Sunday, January 08, 2006

"My Bike". Two words that conjure up so many different images depending on who is saying these words and who is hearing them.

This is really where it all starts for us, isn't it?

Whatever reason we have for riding, whatever personal fulfillment we receive, whatever our dreams are, it's the bike that makes it all possible. The cool thing is that under the umbrella of "motorcycling" there is so much room for individual expression.

I have attached a picture of "My Bike". It is a 2001 Honda ST1100. This picture was taken on July 4th weekend this summer. I had always heard rumors that a certain forest service road went over the hills and connected with a main highway leading to Central Oregon. This was one of many breaks I just had to take to admire the view and enjoy the solitude. I climbed a hill and took a picture looking down on the bike. You can see my gear on the ground beside the bike. What a wonderful ride that was! But that's a story for another day.

We all look for just the right bike for us. I am just not "cool" enough for a cruiser, I guess. Finding myself standing beside some shiny cruising machine I have been asked to "step away from the bike because you are lowering the re-sale value". While being extremely glad for the skills garnered from riding dirt bikes, I am not pulled toward riding off road these days. There are plenty of paved roads to keep me entertained for a long time, thank you. If I bought a dual-sport I would probably be like the guy I saw an ad from recently: "For sale, dual sport in good condition, 13,000 miles, NEVER BEEN OFF ROAD." Yup, that would be me, all right. Even though I know they are getting more nimble all the time, I am just not ready for a 900 pound luxo-tourer.

My leanings are pretty much toward the sport and sport-tourer types. The ST1100 was always the bike I was working toward. The ST is not an only child, mind you. In fact, the year I bought the bike is the year my wife, Katie, declared that I had finally and irrevocably gone "off the deep end". I don't think it was the purchase of the ST that got to her so much, as it was the fact that I bought the ST in February and in May bought a new Honda CBR600F4i.

Katie was excited about the ST1100. Up to now she had been a passenger on the back of various bikes around the place. We had a 1981 CX500 ( which I can't really take total blame for because it eventually became her bike ), a 1981 CB900C Honda with the dual range transmission, a 1994 Honda VFR, a 1998 Honda Pacific Coast, and my son's 1990 Suzuki GS500. So suffice it to say that the ST1100 wasn't destined to be an only child since the plan was for the other bikes to stay. After all, you don't sell one of the older children when a new baby comes along, do you? Sheeesh!!

You gotta love a woman who goes into the dealer's showroom with you and sees the new Candy Dark Red ST1100 and says "That's our color, dear." Honda had a brief flirtation with this bike in a bright red but the traditional color had been black. I have a dear friend named Al who swears the only proper color for an ST is black. Curiously enough, Al just bought a slightly used ST1300 which looks suspiciously maroon colored. Al vigorously defends himself because Honda calls this color "Black Cherry". Ok, Al, whatever you say.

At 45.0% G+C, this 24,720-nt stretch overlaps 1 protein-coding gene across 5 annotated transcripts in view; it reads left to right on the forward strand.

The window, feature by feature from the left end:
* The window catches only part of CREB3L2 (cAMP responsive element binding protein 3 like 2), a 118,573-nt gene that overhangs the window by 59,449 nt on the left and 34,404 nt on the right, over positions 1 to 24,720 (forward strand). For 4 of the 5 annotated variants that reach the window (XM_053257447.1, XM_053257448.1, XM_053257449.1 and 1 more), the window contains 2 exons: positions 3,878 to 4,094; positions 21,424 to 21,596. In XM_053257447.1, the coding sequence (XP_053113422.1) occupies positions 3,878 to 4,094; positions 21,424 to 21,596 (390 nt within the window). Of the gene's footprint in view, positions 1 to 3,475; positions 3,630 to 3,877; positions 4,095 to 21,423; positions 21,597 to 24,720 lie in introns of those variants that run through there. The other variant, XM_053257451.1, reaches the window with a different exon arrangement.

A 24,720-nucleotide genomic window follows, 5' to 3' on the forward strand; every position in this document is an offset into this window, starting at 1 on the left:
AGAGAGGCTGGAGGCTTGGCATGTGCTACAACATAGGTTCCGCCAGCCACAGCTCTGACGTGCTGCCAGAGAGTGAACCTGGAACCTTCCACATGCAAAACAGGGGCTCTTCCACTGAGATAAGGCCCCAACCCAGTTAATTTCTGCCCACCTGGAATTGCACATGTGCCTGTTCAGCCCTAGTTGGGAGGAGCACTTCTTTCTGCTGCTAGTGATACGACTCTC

So we go in the showroom and Katie falls in love with this bike. The passenger seat has to look good after doing a two day 1200 mile trip with me and riding on the back of the Honda Pacific Coast. It's a nice bike but not like this one. I sure hope Katie never gets to try out the air cushioned seats on the big BMW bikes!

That's how I finally got my dream bike. I tell myself that I am not being unfaithful to the "Perfect Bike For Me" by having other bikes. Unlike in human relationships, where you find the "Perfect Person For Me" ( where you darn well better limit yourself to one ) it's okay to see other bikes once in a while.

Seriously, this bike suits me well and works perfectly for everything I am doing in my life right now. The only thing I changed from stock was the seat. Not being the tallest person in the world, I had a little trouble getting flat- footed on the ground. It was no big deal until we discovered that having Katie mount and dismount while having to throw her leg over the backrest became more of a thrill than we wanted. When the aftermarket seat was made I was able to have them streamline the foam at the front of the seat where it meets the tank. This, combined with more familiarity with the bike has made the balance problem go away.

This bike is the main commuter so unless I mention another bike specifically, this will be the noble hero of this blog!


Mad said...

I just wandered in from Gary's blog and I'm working my way forward through your posts.
I laughed when I read "It's ok to see other bikes once in a while" as I too have more than one bike. My main baby is a Kawasaki Z750 which is a hoot and just right for me at the momement and then I have a Bandit 400. The Bandit was bought as a rehabilitation bike after a big crash before I had the Zed and now I can't bear to part with her. She shoulders the commuting responsibilty and hopefully saves the Zed from some road salt.
Love the blog, I shall return and keep reading.

Styles said...

Happily, I found your new site on the day I agreed to buy a ST1100, a Candy Dark Red 2000. Like you I've a CB900C, a Burgundy 1982, which you've taught me to think of as the new bike's older sibling. Thanks.

Transportation and communication -- like your wife's "That's our color, dear!" -- ain't they grand?

I'm better styled at, where you'll find I'm another Northwest blogger, with a link on my Profile Page there.


irondad said...


I will look you up. Thanks for the note!

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